Lieutenant Governor of New York may be the second-highest elected office in the state, but it’s not an important office, unless the governor leaves office during his (it could he her too, but it won’t be until next week) term. Right now, it is important because Governor Cuomo has resigned after being charged with a whole bunch of sexual harassment.
Unlike the Vice President, it’s not even clear that the Lieutenant Governor can break a tie vote in the State Senate. I found one instance, dating back more than 110 years, where the Lt. Governor thought he could break a tie on a procedural vote, but not on legislation.
The current Lt. Governor, Kathy Hochul, admitted in her first speech after Cuomo said he was going that she and Governor Cuomo aren’t close. I read somewhere that she said she and Cuomo hadn’t spoken since February. And stepping into the role of Governor isn’t a guarantee of political success. Mario Cuomo was Lt. Governor, and so was Herbert Lehman, going back many decades. Each was a successful Governor and Lehman went on to serve in the US Senate. But each of them was elected to succeed a governor who left office. They didn’t ascend mid-term.
In my lifetime, Malcolm Wilson, David Paterson, and soon Kathy Hochul succeeded or will succeed to the office. Neither Wilson, nor Paterson was regarded as a particularly effective governor, and neither was elected in his own right. Hochul has already announced that she will run for the office next year. I’ve heard some political analysts say that will put a damper on other Democrats’ ambitions. I say, no, it won’t. It will draw more Republicans out of the woodwork since the GOP candidate won’t be running against a long-term incumbent with millions in his war chest. However, since Paterson and Wilson didn’t win election in their own right, there will be other ambitious Democrats eager to challenge Hochul too.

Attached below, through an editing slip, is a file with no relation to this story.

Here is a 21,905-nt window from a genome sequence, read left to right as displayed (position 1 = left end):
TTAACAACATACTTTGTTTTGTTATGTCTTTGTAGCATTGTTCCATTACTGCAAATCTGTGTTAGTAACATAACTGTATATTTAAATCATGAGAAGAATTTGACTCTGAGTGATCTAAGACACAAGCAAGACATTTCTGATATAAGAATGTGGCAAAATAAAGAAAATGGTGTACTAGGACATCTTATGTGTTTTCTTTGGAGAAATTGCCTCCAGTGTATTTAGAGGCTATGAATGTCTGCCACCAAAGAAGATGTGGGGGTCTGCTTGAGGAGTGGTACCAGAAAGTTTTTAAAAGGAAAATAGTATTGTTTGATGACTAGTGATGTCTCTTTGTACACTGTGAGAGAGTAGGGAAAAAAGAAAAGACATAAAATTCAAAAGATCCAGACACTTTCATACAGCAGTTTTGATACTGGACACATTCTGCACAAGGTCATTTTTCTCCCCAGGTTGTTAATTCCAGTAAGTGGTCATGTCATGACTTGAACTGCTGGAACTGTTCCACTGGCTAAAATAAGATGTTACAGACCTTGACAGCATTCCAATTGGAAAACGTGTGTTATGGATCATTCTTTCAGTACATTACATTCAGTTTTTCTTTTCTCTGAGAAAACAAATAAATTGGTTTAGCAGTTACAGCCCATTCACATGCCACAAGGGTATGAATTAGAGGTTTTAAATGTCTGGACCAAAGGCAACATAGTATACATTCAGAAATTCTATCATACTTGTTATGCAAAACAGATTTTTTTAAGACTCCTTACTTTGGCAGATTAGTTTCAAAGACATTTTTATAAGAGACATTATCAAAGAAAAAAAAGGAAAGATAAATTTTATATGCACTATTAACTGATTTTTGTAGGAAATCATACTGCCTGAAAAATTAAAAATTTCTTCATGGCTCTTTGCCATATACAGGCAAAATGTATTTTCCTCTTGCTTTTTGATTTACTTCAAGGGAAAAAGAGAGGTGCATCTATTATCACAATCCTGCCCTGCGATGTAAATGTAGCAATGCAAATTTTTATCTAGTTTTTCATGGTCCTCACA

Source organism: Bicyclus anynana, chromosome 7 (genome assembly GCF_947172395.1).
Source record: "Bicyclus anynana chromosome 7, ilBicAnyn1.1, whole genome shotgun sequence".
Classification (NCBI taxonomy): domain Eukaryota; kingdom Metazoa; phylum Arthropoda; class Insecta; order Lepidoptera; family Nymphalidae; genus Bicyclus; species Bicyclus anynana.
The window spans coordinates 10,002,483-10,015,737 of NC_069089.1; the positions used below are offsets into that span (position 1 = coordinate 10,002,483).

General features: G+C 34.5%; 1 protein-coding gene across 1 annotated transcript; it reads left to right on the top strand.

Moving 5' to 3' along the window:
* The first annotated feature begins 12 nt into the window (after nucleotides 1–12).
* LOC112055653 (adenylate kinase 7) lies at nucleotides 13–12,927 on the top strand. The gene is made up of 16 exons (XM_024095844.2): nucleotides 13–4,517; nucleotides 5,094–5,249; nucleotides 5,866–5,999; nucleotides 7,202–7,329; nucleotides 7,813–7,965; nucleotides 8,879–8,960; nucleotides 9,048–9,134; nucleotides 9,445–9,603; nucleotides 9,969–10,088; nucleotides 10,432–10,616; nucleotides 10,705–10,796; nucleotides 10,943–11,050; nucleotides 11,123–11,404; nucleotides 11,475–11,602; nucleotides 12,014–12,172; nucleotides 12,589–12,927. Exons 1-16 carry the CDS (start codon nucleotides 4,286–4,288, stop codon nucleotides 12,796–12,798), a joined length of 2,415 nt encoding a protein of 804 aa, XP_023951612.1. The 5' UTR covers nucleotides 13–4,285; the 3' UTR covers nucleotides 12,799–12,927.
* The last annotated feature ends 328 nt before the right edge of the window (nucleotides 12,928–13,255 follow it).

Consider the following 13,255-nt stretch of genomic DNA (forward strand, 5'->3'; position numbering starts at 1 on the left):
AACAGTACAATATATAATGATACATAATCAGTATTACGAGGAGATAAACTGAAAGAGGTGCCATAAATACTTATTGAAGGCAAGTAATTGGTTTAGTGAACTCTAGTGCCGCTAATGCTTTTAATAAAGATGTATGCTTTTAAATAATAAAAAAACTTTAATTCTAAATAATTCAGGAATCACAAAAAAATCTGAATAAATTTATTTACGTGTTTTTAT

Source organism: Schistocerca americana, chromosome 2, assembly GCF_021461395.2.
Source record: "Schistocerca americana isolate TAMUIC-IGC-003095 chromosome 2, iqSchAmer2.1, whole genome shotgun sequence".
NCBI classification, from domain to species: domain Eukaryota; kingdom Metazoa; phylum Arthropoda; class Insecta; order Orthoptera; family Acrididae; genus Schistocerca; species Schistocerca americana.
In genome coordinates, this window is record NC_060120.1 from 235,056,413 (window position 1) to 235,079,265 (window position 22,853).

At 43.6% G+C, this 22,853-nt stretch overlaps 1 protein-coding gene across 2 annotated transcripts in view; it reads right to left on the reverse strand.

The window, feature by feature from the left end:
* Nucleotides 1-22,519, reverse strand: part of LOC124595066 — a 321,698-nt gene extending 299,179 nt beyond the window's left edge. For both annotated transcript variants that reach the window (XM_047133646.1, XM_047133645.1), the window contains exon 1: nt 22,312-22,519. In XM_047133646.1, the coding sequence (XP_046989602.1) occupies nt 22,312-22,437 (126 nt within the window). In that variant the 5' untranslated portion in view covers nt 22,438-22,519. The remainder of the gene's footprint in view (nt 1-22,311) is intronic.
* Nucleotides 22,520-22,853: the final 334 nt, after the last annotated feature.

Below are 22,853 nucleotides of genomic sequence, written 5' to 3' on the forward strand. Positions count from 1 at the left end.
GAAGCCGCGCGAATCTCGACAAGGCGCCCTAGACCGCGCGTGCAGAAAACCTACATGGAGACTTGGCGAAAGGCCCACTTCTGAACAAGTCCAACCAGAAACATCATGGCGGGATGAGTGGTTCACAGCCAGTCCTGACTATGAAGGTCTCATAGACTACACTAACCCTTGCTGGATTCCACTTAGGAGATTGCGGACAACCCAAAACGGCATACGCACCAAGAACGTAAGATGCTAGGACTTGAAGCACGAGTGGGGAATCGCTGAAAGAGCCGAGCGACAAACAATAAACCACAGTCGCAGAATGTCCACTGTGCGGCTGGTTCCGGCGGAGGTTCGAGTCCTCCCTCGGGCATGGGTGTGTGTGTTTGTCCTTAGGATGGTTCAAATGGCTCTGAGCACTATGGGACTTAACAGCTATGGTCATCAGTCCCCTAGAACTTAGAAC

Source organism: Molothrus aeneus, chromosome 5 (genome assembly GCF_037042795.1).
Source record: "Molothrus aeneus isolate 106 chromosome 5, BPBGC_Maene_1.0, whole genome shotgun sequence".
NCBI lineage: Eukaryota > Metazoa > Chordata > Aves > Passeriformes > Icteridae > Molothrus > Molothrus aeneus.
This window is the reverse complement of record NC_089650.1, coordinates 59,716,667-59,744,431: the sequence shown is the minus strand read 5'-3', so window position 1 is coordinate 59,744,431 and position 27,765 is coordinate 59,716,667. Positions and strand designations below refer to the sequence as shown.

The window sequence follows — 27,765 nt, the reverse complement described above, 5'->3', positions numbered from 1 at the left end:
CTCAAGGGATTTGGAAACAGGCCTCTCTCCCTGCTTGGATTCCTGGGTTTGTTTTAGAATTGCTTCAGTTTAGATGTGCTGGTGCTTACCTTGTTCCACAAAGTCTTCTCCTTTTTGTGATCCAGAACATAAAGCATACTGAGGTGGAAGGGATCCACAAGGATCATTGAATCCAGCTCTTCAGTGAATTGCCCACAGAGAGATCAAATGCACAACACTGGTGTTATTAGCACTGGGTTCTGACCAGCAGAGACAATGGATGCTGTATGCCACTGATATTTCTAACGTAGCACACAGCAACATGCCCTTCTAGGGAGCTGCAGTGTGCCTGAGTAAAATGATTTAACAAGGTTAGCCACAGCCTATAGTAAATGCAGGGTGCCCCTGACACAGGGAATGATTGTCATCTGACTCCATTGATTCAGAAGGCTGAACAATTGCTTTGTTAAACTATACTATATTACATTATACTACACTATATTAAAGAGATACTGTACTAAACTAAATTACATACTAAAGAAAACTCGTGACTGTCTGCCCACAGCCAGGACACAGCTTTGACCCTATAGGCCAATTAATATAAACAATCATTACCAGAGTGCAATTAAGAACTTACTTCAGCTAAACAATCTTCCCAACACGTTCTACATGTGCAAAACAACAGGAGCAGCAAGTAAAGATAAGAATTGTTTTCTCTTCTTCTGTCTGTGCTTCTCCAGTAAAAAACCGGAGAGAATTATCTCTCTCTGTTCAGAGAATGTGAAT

Both houses of the New York State Legislature are controlled by Democrats, but many of them are to the left of Hochul on policy, so it remains to be seen how they’ll get along and who among New York Democrats may emerge to challenge her. Bill de Blasio is term-limited as Mayor of New York City. He’s making noises like a gubernatorial candidate, but whether he runs remains to be seen.
Even when I don’t agree politically with one of our elected leaders, I wish them well, because no matter who holds the office of Governor, I live here too. As the old saying goes: May you live in interesting times. In New York, it looks like we’re about to.